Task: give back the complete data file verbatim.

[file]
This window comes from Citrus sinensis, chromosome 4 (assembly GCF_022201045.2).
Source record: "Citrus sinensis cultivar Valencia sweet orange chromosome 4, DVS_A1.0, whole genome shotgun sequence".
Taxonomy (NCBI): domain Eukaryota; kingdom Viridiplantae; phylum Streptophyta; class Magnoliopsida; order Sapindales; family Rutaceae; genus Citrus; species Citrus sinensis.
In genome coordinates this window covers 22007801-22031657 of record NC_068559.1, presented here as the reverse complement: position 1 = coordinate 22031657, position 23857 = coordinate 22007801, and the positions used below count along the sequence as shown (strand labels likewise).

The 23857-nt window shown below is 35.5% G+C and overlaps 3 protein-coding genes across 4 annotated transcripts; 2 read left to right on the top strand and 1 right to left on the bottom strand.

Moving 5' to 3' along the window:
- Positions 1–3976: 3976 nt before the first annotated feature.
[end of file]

This window comes from Citrus sinensis, chromosome 4 (assembly GCF_022201045.2).
Source record: "Citrus sinensis cultivar Valencia sweet orange chromosome 4, DVS_A1.0, whole genome shotgun sequence".
Taxonomy (NCBI): domain Eukaryota; kingdom Viridiplantae; phylum Streptophyta; class Magnoliopsida; order Sapindales; family Rutaceae; genus Citrus; species Citrus sinensis.
In genome coordinates this window covers 22007801-22031657 of record NC_068559.1, presented here as the reverse complement: position 1 = coordinate 22031657, position 23857 = coordinate 22007801, and the positions used below count along the sequence as shown (strand labels likewise).

The 23857-nt window shown below is 35.5% G+C and overlaps 3 protein-coding genes across 4 annotated transcripts; 2 read left to right on the top strand and 1 right to left on the bottom strand.

Moving 5' to 3' along the window:
- Positions 1–3976: 3976 nt before the first annotated feature.